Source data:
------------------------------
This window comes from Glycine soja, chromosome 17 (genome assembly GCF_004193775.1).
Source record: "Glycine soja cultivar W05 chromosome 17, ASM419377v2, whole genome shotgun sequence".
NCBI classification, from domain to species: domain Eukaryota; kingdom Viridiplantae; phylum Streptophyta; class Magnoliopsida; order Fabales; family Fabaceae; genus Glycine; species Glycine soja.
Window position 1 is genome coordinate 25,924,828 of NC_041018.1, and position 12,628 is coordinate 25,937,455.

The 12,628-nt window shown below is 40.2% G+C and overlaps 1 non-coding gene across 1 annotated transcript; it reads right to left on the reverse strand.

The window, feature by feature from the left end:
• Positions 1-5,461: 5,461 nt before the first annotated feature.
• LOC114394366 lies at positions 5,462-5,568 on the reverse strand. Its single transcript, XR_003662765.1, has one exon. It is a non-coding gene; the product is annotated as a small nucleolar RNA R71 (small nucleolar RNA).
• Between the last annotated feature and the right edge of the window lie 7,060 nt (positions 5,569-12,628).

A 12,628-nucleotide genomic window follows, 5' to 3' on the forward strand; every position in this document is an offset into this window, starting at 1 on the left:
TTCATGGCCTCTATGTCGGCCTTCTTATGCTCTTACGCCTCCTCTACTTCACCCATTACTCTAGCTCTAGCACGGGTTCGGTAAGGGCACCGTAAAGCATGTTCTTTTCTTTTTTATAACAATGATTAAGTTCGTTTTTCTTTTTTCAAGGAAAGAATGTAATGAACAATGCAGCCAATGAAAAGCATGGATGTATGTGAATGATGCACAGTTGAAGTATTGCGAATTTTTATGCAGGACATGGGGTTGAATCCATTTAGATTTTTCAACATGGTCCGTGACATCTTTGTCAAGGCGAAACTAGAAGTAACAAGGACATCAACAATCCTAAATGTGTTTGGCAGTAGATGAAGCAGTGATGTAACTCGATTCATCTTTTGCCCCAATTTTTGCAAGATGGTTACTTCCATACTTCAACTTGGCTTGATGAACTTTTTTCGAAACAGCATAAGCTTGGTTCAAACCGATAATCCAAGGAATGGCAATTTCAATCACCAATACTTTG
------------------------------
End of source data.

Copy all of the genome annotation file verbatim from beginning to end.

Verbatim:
This window comes from Glycine soja, chromosome 17 (genome assembly GCF_004193775.1).
Source record: "Glycine soja cultivar W05 chromosome 17, ASM419377v2, whole genome shotgun sequence".
NCBI classification, from domain to species: domain Eukaryota; kingdom Viridiplantae; phylum Streptophyta; class Magnoliopsida; order Fabales; family Fabaceae; genus Glycine; species Glycine soja.
Window position 1 is genome coordinate 25,924,828 of NC_041018.1, and position 12,628 is coordinate 25,937,455.

The 12,628-nt window shown below is 40.2% G+C and overlaps 1 non-coding gene across 1 annotated transcript; it reads right to left on the reverse strand.

The window, feature by feature from the left end:
• Positions 1-5,461: 5,461 nt before the first annotated feature.
• LOC114394366 lies at positions 5,462-5,568 on the reverse strand. Its single transcript, XR_003662765.1, has one exon. It is a non-coding gene; the product is annotated as a small nucleolar RNA R71 (small nucleolar RNA).
• Between the last annotated feature and the right edge of the window lie 7,060 nt (positions 5,569-12,628).

A 12,628-nucleotide genomic window follows, 5' to 3' on the forward strand; every position in this document is an offset into this window, starting at 1 on the left:
TTCATGGCCTCTATGTCGGCCTTCTTATGCTCTTACGCCTCCTCTACTTCACCCATTACTCTAGCTCTAGCACGGGTTCGGTAAGGGCACCGTAAAGCATGTTCTTTTCTTTTTTATAACAATGATTAAGTTCGTTTTTCTTTTTTCAAGGAAAGAATGTAATGAACAATGCAGCCAATGAAAAGCATGGATGTATGTGAATGATGCACAGTTGAAGTATTGCGAATTTTTATGCAGGACATGGGGTTGAATCCATTTAGATTTTTCAACATGGTCCGTGACATCTTTGTCAAGGCGAAACTAGAAGTAACAAGGACATCAACAATCCTAAATGTGTTTGGCAGTAGATGAAGCAGTGATGTAACTCGATTCATCTTTTGCCCCAATTTTTGCAAGATGGTTACTTCCATACTTCAACTTGGCTTGATGAACTTTTTTCGAAACAGCATAAGCTTGGTTCAAACCGATAATCCAAGGAATGGCAATTTCAATCACCAATACTTTG